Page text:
Pyrrhic Victory

You’ve read it, heard it, and maybe even parroted it, but just in case you didn’t know: a Pyrrhic (rhymes with beer-ick) victory refers to a victory that comes at such great cost that it can hardly be considered a victory at all.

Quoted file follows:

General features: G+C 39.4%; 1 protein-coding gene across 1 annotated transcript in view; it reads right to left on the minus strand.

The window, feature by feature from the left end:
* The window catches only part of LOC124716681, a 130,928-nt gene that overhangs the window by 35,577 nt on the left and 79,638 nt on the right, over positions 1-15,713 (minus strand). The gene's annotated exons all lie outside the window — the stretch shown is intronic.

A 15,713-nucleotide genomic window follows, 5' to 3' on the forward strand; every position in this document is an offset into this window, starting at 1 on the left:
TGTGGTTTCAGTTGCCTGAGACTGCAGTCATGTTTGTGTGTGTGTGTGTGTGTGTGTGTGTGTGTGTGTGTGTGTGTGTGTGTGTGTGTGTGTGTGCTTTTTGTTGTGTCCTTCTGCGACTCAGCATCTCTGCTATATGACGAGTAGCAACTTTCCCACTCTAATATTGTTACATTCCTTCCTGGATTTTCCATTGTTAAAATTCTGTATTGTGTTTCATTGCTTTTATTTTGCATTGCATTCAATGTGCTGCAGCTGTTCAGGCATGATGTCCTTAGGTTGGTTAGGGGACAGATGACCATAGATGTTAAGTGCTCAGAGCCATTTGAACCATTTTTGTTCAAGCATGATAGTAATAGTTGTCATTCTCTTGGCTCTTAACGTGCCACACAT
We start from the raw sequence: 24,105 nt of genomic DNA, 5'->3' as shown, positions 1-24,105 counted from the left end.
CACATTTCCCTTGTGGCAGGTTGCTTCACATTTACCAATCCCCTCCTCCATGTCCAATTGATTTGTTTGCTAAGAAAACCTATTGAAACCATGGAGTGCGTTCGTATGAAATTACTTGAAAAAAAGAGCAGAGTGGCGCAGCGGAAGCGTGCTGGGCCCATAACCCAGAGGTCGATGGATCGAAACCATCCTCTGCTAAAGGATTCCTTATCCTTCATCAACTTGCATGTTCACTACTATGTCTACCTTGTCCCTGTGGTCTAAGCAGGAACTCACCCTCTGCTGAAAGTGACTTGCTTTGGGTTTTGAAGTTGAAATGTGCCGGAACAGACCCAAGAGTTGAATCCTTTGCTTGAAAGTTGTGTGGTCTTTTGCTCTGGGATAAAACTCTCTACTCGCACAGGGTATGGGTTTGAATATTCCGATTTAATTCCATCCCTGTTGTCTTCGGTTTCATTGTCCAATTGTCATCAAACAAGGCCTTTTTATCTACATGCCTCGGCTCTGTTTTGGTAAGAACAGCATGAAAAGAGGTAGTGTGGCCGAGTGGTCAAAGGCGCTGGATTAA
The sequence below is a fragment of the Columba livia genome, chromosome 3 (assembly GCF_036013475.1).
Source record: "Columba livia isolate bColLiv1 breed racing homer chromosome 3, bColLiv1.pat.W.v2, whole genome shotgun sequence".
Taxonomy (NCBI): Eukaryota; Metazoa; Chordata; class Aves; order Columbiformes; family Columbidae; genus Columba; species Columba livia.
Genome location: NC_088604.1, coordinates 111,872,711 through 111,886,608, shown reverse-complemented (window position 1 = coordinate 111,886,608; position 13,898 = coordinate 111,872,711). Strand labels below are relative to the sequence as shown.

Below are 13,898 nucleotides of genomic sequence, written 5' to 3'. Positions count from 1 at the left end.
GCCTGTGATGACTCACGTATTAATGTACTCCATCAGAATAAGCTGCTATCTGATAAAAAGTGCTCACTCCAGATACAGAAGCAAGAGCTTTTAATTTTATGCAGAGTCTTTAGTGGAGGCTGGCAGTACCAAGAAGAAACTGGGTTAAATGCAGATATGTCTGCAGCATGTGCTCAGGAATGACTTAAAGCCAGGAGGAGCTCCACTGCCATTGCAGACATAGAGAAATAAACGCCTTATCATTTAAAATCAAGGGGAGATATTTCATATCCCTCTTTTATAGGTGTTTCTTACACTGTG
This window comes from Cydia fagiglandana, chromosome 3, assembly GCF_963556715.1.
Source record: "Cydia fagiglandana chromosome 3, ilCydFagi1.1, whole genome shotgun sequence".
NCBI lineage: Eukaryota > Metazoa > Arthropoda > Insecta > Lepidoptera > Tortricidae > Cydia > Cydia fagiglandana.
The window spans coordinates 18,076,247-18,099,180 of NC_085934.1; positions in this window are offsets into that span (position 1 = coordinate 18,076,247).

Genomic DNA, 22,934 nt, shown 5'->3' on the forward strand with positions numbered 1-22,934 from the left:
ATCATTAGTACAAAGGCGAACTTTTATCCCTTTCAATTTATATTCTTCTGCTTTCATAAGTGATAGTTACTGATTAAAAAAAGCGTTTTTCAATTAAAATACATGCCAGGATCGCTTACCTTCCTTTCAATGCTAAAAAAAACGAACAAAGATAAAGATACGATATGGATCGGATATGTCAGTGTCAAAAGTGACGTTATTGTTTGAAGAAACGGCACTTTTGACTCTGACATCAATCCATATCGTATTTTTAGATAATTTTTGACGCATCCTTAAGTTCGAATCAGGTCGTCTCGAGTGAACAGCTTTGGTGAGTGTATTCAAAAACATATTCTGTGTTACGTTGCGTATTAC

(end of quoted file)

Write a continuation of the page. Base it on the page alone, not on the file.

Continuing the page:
The term comes from ancient Greek King Pyrrhus of Epirus, who defeated the Romans in a series of battles in what is now southern Italy in 279 BC during the Pyrrhic War. Even though victorious, his army suffered such catastrophic losses that he was quoted as saying “If we are victorious in one more battle with the Romans, we shall be utterly ruined.” Pyrrhus was reputedly one of the great military geniuses of his time, but unfortunately his legacy comes to us as a synonym for ruinous victory at all costs.

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